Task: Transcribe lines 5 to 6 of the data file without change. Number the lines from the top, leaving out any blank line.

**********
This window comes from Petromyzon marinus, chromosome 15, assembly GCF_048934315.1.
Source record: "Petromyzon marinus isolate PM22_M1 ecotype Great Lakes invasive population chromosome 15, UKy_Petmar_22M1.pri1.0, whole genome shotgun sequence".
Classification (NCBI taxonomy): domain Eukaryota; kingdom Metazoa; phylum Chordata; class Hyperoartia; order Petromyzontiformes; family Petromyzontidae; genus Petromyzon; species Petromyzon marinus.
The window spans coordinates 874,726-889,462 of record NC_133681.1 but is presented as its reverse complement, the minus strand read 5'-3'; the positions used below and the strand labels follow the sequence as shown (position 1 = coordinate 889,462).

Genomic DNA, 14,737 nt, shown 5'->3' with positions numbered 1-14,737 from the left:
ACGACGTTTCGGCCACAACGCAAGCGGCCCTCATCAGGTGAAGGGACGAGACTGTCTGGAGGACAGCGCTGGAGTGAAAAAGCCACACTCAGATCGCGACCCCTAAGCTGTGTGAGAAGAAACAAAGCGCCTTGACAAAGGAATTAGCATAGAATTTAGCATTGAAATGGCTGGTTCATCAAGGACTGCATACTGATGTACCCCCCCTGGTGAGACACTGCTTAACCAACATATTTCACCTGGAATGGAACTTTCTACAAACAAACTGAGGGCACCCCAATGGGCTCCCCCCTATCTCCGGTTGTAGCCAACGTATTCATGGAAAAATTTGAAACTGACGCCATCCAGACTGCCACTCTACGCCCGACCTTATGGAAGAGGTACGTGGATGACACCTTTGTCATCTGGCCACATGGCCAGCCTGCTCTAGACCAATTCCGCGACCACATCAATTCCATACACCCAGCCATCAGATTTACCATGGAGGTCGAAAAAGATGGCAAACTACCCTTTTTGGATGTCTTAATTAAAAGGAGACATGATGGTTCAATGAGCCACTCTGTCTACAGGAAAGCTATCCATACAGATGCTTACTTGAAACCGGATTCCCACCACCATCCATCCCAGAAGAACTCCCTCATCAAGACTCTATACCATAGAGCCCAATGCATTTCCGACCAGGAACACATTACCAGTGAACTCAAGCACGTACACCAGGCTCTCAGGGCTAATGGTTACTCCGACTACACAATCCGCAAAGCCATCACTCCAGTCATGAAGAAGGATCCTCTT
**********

Genomic DNA, 14,737 nt, shown 5'->3' with positions numbered 1-14,737 from the left:
ACGACGTTTCGGCCACAACGCAAGCGGCCCTCATCAGGTGAAGGGACGAGACTGTCTGGAGGACAGCGCTGGAGTGAAAAAGCCACACTCAGATCGCGACCCCTAAGCTGTGTGAGAAGAAACAAAGCGCCTTGACAAAGGAATTAGCATAGAATTTAGCATTGAAATGGCTGGTTCATCAAGGACTGCATACTGATGTACCCCCCCTGGTGAGACACTGCTTAACCAACATATTTCACCTGGAATGGAACTTTCTACAAACAAACTGAGGGCACCCCAATGGGCTCCCCCCTATCTCCGGTTGTAGCCAACGTATTCATGGAAAAATTTGAAACTGACGCCATCCAGACTGCCACTCTACGCCCGACCTTATGGAAGAGGTACGTGGATGACACCTTTGTCATCTGGCCACATGGCCAGCCTGCTCTAGACCAATTCCGCGACCACATCAATTCCATACACCCAGCCATCAGATTTACCATGGAGGTCGAAAAAGATGGCAAACTACCCTTTTTGGATGTCTTAATTAAAAGGAGACATGATGGTTCAATGAGCCACTCTGTCTACAGGAAAGCTATCCATACAGATGCTTACTTGAAACCGGATTCCCACCACCATCCATCCCAGAAGAACTCCCTCATCAAGACTCTATACCATAGAGCCCAATGCATTTCCGACCAGGAACACATTACCAGTGAACTCAAGCACGTACACCAGGCTCTCAGGGCTAATGGTTACTCCGACTACACAATCCGCAAAGCCATCACTCCAGTCATGAAGAAGGATCCTCTT